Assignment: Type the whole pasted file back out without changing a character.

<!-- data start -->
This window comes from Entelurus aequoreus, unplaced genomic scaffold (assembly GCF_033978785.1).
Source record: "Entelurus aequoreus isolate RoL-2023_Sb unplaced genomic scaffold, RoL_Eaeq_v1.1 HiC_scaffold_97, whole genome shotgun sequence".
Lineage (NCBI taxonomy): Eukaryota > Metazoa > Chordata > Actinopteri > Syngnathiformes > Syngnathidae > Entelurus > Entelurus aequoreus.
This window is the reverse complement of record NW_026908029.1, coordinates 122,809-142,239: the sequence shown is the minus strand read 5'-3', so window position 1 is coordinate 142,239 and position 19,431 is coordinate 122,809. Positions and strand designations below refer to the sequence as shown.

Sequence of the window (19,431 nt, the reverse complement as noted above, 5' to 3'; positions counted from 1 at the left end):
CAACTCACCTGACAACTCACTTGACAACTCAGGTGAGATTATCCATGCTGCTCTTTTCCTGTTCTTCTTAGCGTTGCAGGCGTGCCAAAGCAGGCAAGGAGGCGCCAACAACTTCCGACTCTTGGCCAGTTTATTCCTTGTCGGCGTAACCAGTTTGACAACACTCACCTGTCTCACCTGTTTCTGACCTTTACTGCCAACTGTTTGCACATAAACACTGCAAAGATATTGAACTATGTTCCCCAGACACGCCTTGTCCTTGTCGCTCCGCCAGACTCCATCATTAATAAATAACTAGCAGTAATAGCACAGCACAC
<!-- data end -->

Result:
This window comes from Entelurus aequoreus, unplaced genomic scaffold (assembly GCF_033978785.1).
Source record: "Entelurus aequoreus isolate RoL-2023_Sb unplaced genomic scaffold, RoL_Eaeq_v1.1 HiC_scaffold_97, whole genome shotgun sequence".
Lineage (NCBI taxonomy): Eukaryota > Metazoa > Chordata > Actinopteri > Syngnathiformes > Syngnathidae > Entelurus > Entelurus aequoreus.
This window is the reverse complement of record NW_026908029.1, coordinates 122,809-142,239: the sequence shown is the minus strand read 5'-3', so window position 1 is coordinate 142,239 and position 19,431 is coordinate 122,809. Positions and strand designations below refer to the sequence as shown.

Sequence of the window (19,431 nt, the reverse complement as noted above, 5' to 3'; positions counted from 1 at the left end):
CAACTCACCTGACAACTCACTTGACAACTCAGGTGAGATTATCCATGCTGCTCTTTTCCTGTTCTTCTTAGCGTTGCAGGCGTGCCAAAGCAGGCAAGGAGGCGCCAACAACTTCCGACTCTTGGCCAGTTTATTCCTTGTCGGCGTAACCAGTTTGACAACACTCACCTGTCTCACCTGTTTCTGACCTTTACTGCCAACTGTTTGCACATAAACACTGCAAAGATATTGAACTATGTTCCCCAGACACGCCTTGTCCTTGTCGCTCCGCCAGACTCCATCATTAATAAATAACTAGCAGTAATAGCACAGCACAC